Meteor Science: Upper Atmospheric Impacts
Location, Date/Time and Duration
Altitudes: MLT - Latitudes: global - Inst/Model: radar - Other: optical, satellite, modeling
Format of the Workshop
Short presentations moderated through a panel discussion.
Requested Specific Days
Special technology requests
The workshop is justified/motivated by scientists and students actively involved in meteor science as well as related fields that rely on meteor observations to derive upper atmospheric parameters.
Each day billions of meteoric particles undergo a dynamic evolution as they enter the Earth’s atmosphere. The vast majority of these entering particles, referred to as meteoroids, evaporate completely in the upper atmosphere depositing mass, energy and an array of constituents. During the ablation process, these particles form a dense plasma around the meteoroid, known as a head-echo. This plasma evolves into a persistent trail of plasma that diffuses into the background atmosphere. This observed phenomena is a meteor. Meteors have been documented since ancient times and have been studied scientifically for well over a century, yet many outstanding questions remain. Basic characteristics such as the amount of material deposited into Earth’s atmosphere, and meteoroid physical and astronomical properties are still debated. In addition, the impact of this incoming flux on upper atmospheric chemistry and ionization processes are still under investigation. Meteors are of significant value to the CEDAR community because meteors account for all of the dust, neutral metal and ionized particles in the upper atmosphere. They also provide a means to infer upper atmospheric winds and to a degree temperature via remote sensing techniques, which is a focus area of CEDAR researchers. Further, meteoric dust is also thought to provide the condensation nuclei for several MLT phenomena such as polar mesospheric clouds PMC (high altitude clouds near 80 km), which is the focus of a current NASA mission (AIM).
To address the outstanding questions currently under investigation in the field of meteor science, we invite presentations on the physics of meteors and their impact effects on the atmosphere and ionosphere, as well as engineering techniques for observing and characterizing the meteoroid population. We encourage presentations using any data set, i.e., lidar, radar, satellite, and optical, as well as theoretical modeling of meteoroid impact effects.
This year we will continue a panel discussion begun in 2009 on the following topic. " How do we make sense of non-smooth radar “light curves”?” and by extension “what are the implications of these atmospheric interactions on mass deposition and processes in the ionosphere?” This topic has been the result of a number of recent papers, and disagreement between different researchers. We look forward to a lively and informative discussion amongst panel and audience members.
60+ Attendess [At Least: 26 Graduate Students, 4 Undergraduates, 26 Post-docs & Scientists]
This year we continued a panel discussion begun in 2009 on the following topic. " How do we make sense of non-smooth radar “light curves”?” and by extension “what are the implications of these atmospheric interactions on mass deposition and processes in the ionosphere?” This topic has been the result of a number of recent papers, and disagreement between different researchers. There was a brief introduction by Jonathan Fentzke and Julio Urbina to provide context and background for the panel. Then John Mathews, Mike Sulzer, and Lars Dyrud provided theory and data examples of simple ablation, fragmentation, differential ablation, and multiple scattering. After a lively discussion between panel members as well as questions and answers with the audience we moved on to student presentations by Freddie Galindo of PSU and then Elizabeth Bass at BU. Their talks covered new modeling and observational results from Jicamarca. Then Robert Michell of SWRI presented new combined optical/radio results on meteor trails at Jicamarca and Meers Oppenheim of BU presented updated results of winds derived above Jicamarca from non-specular trails. Lastly, Ryan Volz finished the session with a discussion about new data processing techniques that may allow improved determination of meteor properties. Unfortunately, the meteor session was limited to 2 hours so we were not able to accommodate all the students and researchers interested in presenting their research, but nevertheless the session was very fruitful.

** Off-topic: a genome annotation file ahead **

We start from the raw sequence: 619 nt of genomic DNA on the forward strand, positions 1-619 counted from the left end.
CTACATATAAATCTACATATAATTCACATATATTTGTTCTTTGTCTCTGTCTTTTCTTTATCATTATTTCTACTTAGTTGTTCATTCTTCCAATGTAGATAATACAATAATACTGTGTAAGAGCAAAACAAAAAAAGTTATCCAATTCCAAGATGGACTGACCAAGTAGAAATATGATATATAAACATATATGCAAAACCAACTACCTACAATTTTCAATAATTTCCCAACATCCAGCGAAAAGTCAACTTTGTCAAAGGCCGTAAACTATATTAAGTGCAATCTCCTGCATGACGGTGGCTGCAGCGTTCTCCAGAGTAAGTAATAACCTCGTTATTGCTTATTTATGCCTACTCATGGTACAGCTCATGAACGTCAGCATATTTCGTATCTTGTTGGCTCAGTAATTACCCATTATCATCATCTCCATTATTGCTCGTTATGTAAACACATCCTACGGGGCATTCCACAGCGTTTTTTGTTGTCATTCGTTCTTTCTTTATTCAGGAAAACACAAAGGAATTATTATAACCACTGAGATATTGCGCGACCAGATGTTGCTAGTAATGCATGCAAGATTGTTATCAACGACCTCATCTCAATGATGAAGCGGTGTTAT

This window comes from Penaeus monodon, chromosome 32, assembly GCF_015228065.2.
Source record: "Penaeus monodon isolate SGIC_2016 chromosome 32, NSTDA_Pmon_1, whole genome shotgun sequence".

Jonathan Fentzke: Agenda and Definitions File:Fentzke Intro.pdf
Julio Urbina: Background and Radar Remote Sensing Overview File:Urbina Intro.pdf
Mike Sulzer File:Sulzer.pdf
Lars Dyrud File:Dyrud.pdf
Freddie Galindo: “Light curves” observed on meteor-head radar returns from Jicamarca: Preliminary Results File:Galindo.pdf
Elizabeth Bass: The Meteoroid Mass Distribution Observed at the Jicamarca Observatory File:Bass.pdf
Robert Michell: Optical and Radar Meteor Observations at Jicamarca. File:Michell.pdf
Meers Oppenheim: An Update on Non-Specular Trail Meteor Winds: Validation and Techniques File:Oppenheim.pdf
Ryan Volz: Improving Radar Observations Using Compressed Sensing File:Volz.pdf
...Thanks to everyone who attended this year!